Now, the question is whether that "old head" can learn new tricks.
Packers general manager Ted Thompson did Young — or McCarthy and quarterbacks coach Ben McAdoo, for that matter — no favors by signing Young a week-and-a-half into training camp. Under McCarthy, the offense is installed during organized team activities in May and June and reinstalled during the first week of training camp. The second installation phase ended on Tuesday.
"Probably the uncertainty is where is he mentally in terms of learning what we know is a fairly complicated system," Gannon said. "This isn't a system that was just installed this year. This is a process that with Mike (McCarthy) and Aaron (Rodgers), the offense has evolved over time. It's not an easy one to pick up in a couple weeks."
Yet that's what Young is being asked to do. After all, he has just a few weeks to earn a roster spot.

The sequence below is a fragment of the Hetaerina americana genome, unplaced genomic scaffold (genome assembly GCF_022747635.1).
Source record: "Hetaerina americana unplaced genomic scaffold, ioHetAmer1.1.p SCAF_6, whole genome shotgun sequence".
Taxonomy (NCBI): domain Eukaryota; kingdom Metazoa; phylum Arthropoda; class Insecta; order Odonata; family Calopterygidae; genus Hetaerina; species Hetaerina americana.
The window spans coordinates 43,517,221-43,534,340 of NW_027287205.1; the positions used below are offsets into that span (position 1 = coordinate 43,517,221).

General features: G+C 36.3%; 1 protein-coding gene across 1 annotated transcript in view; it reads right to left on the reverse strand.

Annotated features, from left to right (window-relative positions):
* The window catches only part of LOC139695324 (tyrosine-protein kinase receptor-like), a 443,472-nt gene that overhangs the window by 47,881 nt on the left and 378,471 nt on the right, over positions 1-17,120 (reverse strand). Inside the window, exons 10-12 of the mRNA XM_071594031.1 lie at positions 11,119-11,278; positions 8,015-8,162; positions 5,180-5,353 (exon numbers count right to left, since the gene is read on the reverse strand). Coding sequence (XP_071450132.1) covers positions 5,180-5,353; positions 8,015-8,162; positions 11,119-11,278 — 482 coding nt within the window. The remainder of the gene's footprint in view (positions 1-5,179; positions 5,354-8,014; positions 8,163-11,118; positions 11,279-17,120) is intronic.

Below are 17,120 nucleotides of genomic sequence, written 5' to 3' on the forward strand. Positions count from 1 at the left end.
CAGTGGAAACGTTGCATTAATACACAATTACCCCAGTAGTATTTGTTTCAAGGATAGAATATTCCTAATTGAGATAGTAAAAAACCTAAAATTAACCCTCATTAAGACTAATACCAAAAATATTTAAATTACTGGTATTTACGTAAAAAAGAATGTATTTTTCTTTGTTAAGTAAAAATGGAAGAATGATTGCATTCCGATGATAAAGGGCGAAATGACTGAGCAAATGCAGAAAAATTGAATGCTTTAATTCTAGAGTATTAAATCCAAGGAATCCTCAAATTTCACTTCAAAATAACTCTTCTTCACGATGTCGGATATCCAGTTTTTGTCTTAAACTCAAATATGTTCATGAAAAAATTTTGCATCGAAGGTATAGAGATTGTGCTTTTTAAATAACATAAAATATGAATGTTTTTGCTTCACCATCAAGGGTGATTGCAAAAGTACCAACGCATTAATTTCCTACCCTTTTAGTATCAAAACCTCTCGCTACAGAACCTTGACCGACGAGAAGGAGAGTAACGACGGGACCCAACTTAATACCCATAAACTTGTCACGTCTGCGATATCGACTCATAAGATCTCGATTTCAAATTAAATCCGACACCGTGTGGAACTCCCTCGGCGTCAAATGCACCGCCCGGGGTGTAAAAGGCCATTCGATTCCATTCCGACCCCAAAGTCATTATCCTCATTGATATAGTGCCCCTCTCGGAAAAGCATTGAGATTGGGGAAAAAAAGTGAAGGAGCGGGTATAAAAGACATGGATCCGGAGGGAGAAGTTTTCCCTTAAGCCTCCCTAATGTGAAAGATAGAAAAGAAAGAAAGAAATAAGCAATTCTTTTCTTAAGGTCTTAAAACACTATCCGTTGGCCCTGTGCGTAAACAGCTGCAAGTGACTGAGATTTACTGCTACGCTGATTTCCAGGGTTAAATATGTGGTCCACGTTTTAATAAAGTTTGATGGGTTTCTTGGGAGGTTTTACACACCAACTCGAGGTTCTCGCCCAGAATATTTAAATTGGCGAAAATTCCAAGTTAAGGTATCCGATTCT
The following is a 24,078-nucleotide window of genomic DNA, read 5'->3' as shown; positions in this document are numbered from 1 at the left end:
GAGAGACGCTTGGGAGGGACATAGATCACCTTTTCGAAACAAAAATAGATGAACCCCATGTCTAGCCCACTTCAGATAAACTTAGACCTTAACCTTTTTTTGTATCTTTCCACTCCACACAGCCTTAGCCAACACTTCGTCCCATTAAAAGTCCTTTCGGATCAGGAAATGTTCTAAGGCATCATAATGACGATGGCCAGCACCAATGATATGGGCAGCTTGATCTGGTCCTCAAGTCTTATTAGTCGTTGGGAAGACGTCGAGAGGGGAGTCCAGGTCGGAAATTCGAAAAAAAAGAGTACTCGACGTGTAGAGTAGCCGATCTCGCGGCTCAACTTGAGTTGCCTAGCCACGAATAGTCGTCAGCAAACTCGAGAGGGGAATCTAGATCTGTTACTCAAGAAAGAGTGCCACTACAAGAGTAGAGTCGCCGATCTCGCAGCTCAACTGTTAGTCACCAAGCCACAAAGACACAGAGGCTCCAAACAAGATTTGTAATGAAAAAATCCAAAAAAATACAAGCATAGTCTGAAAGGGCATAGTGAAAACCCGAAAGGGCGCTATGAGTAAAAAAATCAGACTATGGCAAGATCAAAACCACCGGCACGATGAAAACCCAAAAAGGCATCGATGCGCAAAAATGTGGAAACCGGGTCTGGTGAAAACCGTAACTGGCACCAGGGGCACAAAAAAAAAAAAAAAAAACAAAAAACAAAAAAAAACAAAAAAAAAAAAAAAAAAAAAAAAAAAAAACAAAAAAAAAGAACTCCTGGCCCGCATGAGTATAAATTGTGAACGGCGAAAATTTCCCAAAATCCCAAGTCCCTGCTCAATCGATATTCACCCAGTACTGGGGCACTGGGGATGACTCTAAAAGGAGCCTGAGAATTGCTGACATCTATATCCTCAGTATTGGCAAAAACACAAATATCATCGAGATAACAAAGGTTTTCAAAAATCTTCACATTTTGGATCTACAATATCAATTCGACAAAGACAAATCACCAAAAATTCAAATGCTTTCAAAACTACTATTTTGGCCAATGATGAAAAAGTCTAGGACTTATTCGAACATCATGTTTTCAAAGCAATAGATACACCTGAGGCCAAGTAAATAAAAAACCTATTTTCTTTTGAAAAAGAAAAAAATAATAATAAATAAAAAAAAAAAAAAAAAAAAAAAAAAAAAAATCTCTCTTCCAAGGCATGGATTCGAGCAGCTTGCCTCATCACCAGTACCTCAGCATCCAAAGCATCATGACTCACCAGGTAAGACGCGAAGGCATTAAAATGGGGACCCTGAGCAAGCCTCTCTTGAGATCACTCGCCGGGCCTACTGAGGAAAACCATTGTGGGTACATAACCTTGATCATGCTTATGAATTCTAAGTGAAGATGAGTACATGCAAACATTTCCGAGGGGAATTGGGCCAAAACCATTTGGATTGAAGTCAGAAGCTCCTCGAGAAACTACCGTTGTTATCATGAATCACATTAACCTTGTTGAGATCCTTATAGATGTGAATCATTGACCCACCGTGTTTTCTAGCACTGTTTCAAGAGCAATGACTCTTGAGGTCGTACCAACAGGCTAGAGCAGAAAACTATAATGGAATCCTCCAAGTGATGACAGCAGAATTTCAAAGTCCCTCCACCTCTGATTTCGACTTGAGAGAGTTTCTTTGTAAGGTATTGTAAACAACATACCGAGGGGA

It will be up to Young to get himself up to speed on an offense that Graham Harrell has been operating since May 2010 and B.J. Coleman has been engrossed in since May 2012. They've been through several installations of the offense, gone through quarterbacks school and taken thousands of practice reps. Complicating matters, a large portion of Young's daily practice reps will be dedicated to running the scout team to help the defense get ready for the upcoming games.
"You know, I don't think it's like anything he's ever seen," Gannon said of the playbook. "I think it's going to be all new for him, which is going to make it very difficult. You have to be patient with him through that process. He's been out of football for a while so he's just getting used to live bullets again. So, it's going to be a big challenge for him to come in and compete."